Super User is a question and answer site for computer enthusiasts and power users. Join them; it only takes a minute:

Sign up
Here's how it works:
  1. Anybody can ask a question
  2. Anybody can answer
  3. The best answers are voted up and rise to the top

In earlier versions of Mac OS X one could delete a file from the trash by opening a terminal window and typing rm ~/.Trash/file_i_want_to_delete. See this previous post.

Unlike earlier versions in Mac OS X Snow Leopard one can "put back" a file from the trash into its original directory.

Will the rm trick still work? Testing shows it does delete the file but what happens to the "put back" information that specifies the directory from which the file was deleted?

share|improve this question

Mac OS X isn't updating the resource fork:

If you create a testfile on the desktop (plain text file), test.txt, check if the file has a resource fork by going into the terminal and executing:

cd ~/Desktop
ls -l test.txt
ls -l test.txt/rsrc

This lists the size of the textfile and secondly the size of the resource-fork (rsrc). If this rsrc size is 0, there is no resource-fork available for this file. If all is well, there is no resource-fork.

Put the file from the Desktop in your Trash folder. Then in the terminal do the following:

cd ~/.Trash
ls -l test.txt/rsrc

It still does not show a resource-fork here.

On to the .DS_Store file in the .Trash folder: Install a hex-editor (i.e.: )

Put the test.txt file back. (and close the finder window with the trash folder.) Open the hex-editor from the terminal with the .DS_Store file:

cd ~/.Trash
/Applications/Hex\\ Fiend .DS_Store 

As you can see it's almost empty (turn off the option to show hexadecimal.) Close the hex-editor.

Trash the test.txt file and reopen the .DS_Store file in the hex-editor. Now you see the originating path of the file and the current filename in the trash folder.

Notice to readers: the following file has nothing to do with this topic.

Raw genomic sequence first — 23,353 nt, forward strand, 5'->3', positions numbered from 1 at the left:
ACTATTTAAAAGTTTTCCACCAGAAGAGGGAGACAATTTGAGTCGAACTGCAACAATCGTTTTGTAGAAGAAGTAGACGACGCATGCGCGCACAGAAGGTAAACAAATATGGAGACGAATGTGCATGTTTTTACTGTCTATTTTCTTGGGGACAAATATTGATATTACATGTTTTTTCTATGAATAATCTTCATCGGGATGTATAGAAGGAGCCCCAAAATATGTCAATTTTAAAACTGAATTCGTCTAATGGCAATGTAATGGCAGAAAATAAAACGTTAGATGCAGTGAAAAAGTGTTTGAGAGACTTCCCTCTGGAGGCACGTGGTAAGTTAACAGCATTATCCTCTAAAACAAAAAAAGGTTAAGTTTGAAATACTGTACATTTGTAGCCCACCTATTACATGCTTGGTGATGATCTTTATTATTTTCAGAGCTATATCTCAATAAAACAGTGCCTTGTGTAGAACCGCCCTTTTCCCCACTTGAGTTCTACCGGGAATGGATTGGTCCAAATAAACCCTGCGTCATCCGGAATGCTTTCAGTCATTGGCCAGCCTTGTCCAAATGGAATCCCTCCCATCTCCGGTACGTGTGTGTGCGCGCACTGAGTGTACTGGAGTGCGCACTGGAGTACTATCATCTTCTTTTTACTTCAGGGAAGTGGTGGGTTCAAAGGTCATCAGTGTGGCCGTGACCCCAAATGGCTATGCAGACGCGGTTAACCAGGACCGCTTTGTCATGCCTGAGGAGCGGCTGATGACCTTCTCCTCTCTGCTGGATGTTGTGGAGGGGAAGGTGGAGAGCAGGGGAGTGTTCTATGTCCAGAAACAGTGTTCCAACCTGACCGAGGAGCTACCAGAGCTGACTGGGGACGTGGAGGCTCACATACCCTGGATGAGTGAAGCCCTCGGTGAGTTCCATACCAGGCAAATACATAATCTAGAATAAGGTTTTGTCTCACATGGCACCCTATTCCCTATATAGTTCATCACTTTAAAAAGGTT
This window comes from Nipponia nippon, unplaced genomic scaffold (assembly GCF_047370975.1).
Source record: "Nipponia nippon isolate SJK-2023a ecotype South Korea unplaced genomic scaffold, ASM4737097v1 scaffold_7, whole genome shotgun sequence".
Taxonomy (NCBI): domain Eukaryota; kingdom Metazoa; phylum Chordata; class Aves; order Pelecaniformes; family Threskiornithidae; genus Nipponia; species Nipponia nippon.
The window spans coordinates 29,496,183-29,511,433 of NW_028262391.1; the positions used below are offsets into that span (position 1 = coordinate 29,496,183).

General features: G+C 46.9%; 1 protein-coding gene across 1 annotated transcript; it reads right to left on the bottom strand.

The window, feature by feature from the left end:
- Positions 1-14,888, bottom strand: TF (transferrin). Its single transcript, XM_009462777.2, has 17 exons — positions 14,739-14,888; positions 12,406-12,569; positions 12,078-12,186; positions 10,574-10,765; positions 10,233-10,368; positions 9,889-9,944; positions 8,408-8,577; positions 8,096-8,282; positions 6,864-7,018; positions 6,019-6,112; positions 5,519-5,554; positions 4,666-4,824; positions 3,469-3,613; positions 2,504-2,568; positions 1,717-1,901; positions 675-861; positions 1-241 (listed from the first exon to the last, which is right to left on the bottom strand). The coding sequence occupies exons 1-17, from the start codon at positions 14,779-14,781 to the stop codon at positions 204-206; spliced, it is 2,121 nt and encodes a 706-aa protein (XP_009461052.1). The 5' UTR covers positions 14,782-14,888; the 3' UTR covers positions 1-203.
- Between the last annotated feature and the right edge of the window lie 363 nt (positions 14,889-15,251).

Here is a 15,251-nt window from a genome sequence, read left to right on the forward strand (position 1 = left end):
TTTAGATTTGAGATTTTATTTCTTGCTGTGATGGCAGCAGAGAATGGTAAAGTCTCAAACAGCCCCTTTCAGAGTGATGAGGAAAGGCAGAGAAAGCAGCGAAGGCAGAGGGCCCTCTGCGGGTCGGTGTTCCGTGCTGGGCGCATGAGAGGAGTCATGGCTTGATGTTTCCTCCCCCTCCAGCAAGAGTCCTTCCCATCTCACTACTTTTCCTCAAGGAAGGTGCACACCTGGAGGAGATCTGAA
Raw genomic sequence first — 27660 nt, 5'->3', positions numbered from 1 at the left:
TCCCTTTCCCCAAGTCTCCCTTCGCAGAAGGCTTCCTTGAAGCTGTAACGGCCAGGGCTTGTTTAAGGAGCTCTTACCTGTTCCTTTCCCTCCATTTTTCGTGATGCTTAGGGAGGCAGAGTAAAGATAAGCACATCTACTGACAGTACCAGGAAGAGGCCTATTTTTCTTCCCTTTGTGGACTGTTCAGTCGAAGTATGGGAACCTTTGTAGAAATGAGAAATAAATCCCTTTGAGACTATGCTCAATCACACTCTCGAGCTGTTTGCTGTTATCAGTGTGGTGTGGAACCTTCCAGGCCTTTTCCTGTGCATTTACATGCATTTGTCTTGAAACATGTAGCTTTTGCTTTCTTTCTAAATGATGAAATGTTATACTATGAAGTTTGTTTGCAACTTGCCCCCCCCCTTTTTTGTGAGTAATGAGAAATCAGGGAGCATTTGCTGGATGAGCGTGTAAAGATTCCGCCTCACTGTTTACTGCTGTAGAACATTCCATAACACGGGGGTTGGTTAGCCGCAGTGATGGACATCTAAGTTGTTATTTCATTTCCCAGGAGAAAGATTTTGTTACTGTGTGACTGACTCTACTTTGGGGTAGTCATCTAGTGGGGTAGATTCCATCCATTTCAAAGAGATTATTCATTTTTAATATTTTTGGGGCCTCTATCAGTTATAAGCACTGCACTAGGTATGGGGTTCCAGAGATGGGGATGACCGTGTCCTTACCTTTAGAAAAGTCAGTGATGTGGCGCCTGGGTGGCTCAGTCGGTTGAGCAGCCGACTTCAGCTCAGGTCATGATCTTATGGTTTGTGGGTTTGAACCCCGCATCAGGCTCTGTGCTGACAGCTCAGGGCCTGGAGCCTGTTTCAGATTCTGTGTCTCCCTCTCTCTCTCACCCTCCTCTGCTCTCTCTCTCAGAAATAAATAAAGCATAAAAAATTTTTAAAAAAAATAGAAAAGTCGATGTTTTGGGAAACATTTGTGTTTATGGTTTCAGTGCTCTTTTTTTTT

So indeed the put-back information is put in the .DS_Store file.

share|improve this answer

The "put back" informations are stored in the .DS_Store file in the Trash folder.

Every time you put another file into the Trash, Mac OS X updates the .DS_Store file.

If you delete a file manually (with the rm command), Mac OS X won't update the .DS_Store file in the Trash.

You could still remove manually files from the Trash, but the .DS_Store won't be deleted and will be sightly bigger over the time.
So you should sometimes delete the hole Trash.

share|improve this answer
Thanks. OS X does update .DS_Store if I delete a single file only if .Trash is open in a finder window. If .Trash is not open in the finder .DS_Store does not seem to be updated. However, it is updated the next time I open .Trash in a finder window. I think the suggestion you make to empty the trash every so often in the apple-approved way should take care of everything. – SteveTheOcean Feb 14 '10 at 19:58

My guess would be that that information is stored somewhere in the file link text, be that the .DS_Store file or the resource fork of the actual file. Either way it isn't going to accumulate or build up too much.

share|improve this answer
Thanks. I think you are right and emptying the trash every so often should take care of any extraneous data that is lying around. – SteveTheOcean Feb 14 '10 at 20:00

You must log in to answer this question.